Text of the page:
(CNN) Senior US general warns China’s military progress is ‘stunning’ as US is hampered by ‘brutal’ bureaucracy. Several considerations:
- Artisanal space hardware
- Secret Equations
Yes, it is brutal. In one small company, there were four workers,two principals, and one person whose specialty, with arduous academic training, was “managing” a DoD project. That’s 43% overhead. Yet they couldn’t figure out how to buy a $30 book I needed, so I bought it myself.
DoD is hard on big companies too. In the same epoch, salaried management at Lockheed-Martin were required to attend interminable after-hours meetings with the brass. At these meetings it was understood that even if their presence wasn’t topical, they had to show face — at the cost of a decent life, family, and sleep.
(CNN)Member of CIA chief’s team reported Havana syndrome symptoms on recent trip to India describes a $5 instrument that, had it been deployed, would have made a big contribution to solving the riddle. Someone close to the problem may have thought of it, deterred by the project overhead of something so intrinsically cheap.
Some programs under DoD management nevertheless get away with murder. The Littoral combat ship program is marked by instances of what some might call fraud, such as fixes to the propulsion systems without telling the Navy what those fixes were. DoD management requirements drowned management in paper, inviting fraud instead of preventing it. Six ships, with an average age of only 8 years, LCS-1, LCS-2, LCS-3, LCS-4, LCS-7, and LCS-9 have been or will be decommissioned as unserviceable. This is not William Proxmire’s $600 toilet seat. What did all that onerous bureaucracy buy the taxpayer?
So DoD bureaucracy cuts both ways. To address General Hyten’s concern, we need a compact goal. So here’s a proposition:
- Establish a class of project that can be managed by a competent manager who has not received a special education in DoD projects.
- Insulate the class from DoD intrusion of the onerous kind. Replace short review intervals with longer ones, and trust (see below.)
- It will probably involve research and prototyping, not large scale production.
- Depending upon the outcome, that manager receives a “trust rating” that facilitates further management opportunities.
- Skunk Works may provide some inspiration.
Artisanal Space Hardware
Hyten pointed to the development of hypersonic weapons to highlight the stark difference in approaches by the US and China. He said the US has carried out nine hypersonic tests in around the last five years while the “Chinese have done hundreds.”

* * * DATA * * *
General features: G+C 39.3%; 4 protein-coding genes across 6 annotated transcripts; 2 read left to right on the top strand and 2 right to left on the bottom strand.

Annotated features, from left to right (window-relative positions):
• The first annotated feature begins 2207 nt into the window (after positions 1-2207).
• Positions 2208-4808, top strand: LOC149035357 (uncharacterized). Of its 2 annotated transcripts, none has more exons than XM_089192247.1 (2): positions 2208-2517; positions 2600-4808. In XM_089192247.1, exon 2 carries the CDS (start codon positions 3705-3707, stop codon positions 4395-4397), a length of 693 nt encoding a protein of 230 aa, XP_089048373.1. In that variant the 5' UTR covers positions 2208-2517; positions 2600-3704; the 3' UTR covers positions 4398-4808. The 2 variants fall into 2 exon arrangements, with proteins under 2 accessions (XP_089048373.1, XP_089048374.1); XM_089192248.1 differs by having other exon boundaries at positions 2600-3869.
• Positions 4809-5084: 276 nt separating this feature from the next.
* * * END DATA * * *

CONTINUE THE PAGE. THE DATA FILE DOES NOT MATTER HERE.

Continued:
It is concerning, though the blow softens when we consider that the U.S. approach to hardware has always been artisanal, relying on finely crafted rockets, sparse, slow rate test shots, and detailed telemetry to get as much data as possible from those shots. In contrast, at least some of the numerous China shots appeared to have very primitive telemetry.
If hundreds of tests are the way to go, a cheap, non-artisanal booster is needed. U.S. rockets are artisanal for a reason: to get the biggest boost with reliability appropriate to the payload, in a process of extremely violent, yet controlled combustion. Though printed parts present new possibilities, a non-artisanal booster that is safe to be around is not a small job.
Although secret equations are usually found in grade B movies, they may actually exist. The public version has a big name, Navier-Stokes. And they have a big problem. Other than a few special cases, nobody knows if they have solutions. And they are critical to design of hypersonic bodies. The Clay Institute offers a $1M prize if you can prove they do or they don’t.
Paradox: Even though nobody knows if they have solutions, they are used in computer simulation of hypersonic flight. The sims give solutions, the equations do not, so what gives? It turns out that the sims blow up, go to infinity, unless the numbers are massaged. This is quicksand.
A while back, a Chinese graduate student in Beijing managed to simulate Navier-Stokes on a primitive AMD parallel processing platform called Close to Metal. This was very impressive, since successful use of CTM, which had no debugging facilities, was very rare.
Navier-Stokes brings the most powerful supercomputers to their knees, so slow they seem like last year’s smartphone. This is why test shots are so important. There has been some progress; some people in the Netherlands figured out how to make the sims more efficient.
What if the Chinese have solved the Clay Institute Millennium Challenge? The solution could enable simulations that run more efficiently and accurately. As with the U.S. nuclear capability, it could eventually result in the ability to design a hypersonic body with minimal testing.
Good hunting, gentlemen.